The phenomenon is presenting opportunities for the food industry to formulate recipes and menus, according to observers. Tapping into the needs of those consumers who are experiencing long-term difficulties connecting with their food could further help address issues related to mental health and their nutritional requirements.

Scope to make up for lost flavour

A report from market researcher Spoonshot offers some suggestions.

“Menus that avoid ‘trigger ingredients’ and instead focus on other aspects to enhance appreciation of foods would likely to appeal to those recovering from the aftermath of the coronavirus,”​ its analysis said.

The foodservice sector has a chance to incorporate dishes with ingredients and flavours that can be appreciated by people suffering from diminished or lost sense of smell or taste, it said, adding the move could “prove extremely beneficial for restaurants and their customers”​.

There also scope to play up elements of texture and taste to make up for lost flavour. Crunchy or crisp textures or contrasting ones like crunchy and chewy can help keep food in the mouth for longer and help extend taste.

Umami flavours can increase the taste of dishes. Trigeminal – or hot, cold, spicy, tingling and electric -- sensations could be used to enhance consumers’ enjoyment of foods and drinks.

These solutions are not just for post-COVID sufferers and could have wider appeal. An ageing population, for instance, means there may be a longer term place for food and drink, in foodservice and retail, that aids such consumers. CPG brands could therefore look to incorporate some of these elements into products.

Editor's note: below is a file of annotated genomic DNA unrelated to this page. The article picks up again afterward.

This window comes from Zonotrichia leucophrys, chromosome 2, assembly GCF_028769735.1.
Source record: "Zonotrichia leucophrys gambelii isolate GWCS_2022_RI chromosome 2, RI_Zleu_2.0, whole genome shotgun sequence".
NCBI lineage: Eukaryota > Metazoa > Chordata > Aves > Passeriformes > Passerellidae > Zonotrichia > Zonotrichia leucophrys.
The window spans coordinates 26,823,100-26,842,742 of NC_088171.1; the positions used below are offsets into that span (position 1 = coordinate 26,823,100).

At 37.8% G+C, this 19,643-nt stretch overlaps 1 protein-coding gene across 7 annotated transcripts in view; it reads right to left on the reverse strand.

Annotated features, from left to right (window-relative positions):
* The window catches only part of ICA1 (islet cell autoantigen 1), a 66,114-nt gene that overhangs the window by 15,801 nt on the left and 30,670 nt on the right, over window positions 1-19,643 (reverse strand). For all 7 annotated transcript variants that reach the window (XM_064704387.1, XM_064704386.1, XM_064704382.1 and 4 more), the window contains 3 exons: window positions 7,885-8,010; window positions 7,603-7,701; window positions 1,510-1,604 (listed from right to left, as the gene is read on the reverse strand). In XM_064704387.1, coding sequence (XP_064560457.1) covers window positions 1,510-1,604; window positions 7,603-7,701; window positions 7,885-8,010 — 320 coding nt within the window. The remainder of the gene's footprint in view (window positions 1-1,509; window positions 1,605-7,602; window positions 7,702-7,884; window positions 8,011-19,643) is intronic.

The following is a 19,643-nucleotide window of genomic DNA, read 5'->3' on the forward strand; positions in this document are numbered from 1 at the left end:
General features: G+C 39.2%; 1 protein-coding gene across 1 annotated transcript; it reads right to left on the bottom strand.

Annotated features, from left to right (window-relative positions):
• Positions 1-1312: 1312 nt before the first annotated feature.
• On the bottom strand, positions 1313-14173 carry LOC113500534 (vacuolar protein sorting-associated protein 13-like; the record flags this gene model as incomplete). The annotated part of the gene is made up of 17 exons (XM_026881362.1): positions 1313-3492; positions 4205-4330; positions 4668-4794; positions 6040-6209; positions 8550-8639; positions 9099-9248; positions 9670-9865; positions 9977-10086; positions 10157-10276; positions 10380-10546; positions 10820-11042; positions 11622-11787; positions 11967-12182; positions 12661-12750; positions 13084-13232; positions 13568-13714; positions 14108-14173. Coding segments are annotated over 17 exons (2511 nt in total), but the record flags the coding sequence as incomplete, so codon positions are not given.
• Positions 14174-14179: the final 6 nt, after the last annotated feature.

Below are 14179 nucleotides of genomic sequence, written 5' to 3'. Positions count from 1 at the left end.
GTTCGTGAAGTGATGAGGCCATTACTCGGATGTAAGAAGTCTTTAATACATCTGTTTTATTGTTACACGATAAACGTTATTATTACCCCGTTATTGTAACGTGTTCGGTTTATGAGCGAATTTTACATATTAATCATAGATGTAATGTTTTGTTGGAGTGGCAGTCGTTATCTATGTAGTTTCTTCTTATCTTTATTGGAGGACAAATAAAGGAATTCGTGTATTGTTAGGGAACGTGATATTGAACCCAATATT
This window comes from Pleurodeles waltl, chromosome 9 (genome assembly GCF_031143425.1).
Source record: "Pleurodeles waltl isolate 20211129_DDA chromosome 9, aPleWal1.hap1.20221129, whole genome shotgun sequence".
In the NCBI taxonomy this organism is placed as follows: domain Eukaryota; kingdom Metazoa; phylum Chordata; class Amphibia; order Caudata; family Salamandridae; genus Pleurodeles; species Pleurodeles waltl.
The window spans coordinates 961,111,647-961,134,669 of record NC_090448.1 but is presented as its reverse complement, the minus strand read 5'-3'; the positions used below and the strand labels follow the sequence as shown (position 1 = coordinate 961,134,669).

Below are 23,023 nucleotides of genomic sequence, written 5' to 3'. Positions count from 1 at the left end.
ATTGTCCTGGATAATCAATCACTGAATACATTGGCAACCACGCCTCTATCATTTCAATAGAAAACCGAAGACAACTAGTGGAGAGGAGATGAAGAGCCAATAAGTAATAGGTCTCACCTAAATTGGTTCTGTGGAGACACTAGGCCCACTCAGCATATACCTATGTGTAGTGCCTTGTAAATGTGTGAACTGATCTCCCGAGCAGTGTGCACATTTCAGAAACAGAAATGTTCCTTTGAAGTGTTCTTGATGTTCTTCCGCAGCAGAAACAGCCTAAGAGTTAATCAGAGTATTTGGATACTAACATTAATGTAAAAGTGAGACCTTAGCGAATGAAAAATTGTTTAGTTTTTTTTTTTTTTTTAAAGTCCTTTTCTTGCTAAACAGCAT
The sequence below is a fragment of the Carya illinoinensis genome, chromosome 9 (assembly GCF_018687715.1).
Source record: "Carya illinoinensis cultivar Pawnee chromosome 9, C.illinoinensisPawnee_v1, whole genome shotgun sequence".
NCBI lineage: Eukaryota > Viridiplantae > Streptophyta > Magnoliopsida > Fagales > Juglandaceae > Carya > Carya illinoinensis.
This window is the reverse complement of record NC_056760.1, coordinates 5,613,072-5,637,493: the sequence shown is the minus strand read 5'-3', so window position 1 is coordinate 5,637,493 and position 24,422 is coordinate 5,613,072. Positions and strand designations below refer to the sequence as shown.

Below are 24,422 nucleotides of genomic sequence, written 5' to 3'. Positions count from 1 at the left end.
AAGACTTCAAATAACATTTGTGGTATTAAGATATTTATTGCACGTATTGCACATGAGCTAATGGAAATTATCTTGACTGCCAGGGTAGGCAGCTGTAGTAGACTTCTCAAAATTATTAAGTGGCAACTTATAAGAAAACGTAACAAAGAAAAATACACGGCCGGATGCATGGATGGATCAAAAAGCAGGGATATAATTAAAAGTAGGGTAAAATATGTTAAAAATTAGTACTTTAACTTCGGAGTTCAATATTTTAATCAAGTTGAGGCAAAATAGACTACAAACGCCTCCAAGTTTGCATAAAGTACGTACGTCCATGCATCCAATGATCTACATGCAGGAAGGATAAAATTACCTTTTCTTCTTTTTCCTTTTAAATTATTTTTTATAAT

By way as an example, Life Kitchen -- a not-for-profit cookery school for people whose taste has been affected by cancer – launched a ‘COVID cookbook’ placing strong emphasis on ‘aroma, umami, texture, layering and trigeminal food sensations’ designed to ‘reignite the joy of taste and flavour’.

The science is still out on smell training

Dr Parker suggested there is room for improvement in the smell training space. Studies by the Flavour Centre at the University of Reading have shown that smell training, where patients regularly smell different intense bottled odours (typically rose, eucalyptus, lemon and cloves) can improve their general olfactory function. However, smell training is designed not for parosmics, but to bring back smell for anosmia sufferers. What’s more, many parosmics find clove and lemon objectionable.

 “We don't know if it definitely works for parosmia,”​ she said. “We still need to do the studies. Unfortunately, there's no current treatment for parosmia. People have tried all sorts of interventions.

We don't know yet if smell training improves parosmia but we do know that by smell training for four months twice a day you can increase your olfactory function score by 6 units – that’s something but not very much. It's a slow process.”

At the moment, all she can advise those with parosmia to do is to be patient. “It can take up to two years for people to get back to something that approaches normality and back to enjoying food. It's a slow process. The key thing is to smell ‘something’. Some people just shut themselves down and don’t want to think about it. They’re the ones that don’t recover.”

Related topics: Markets and Trends, COVID-19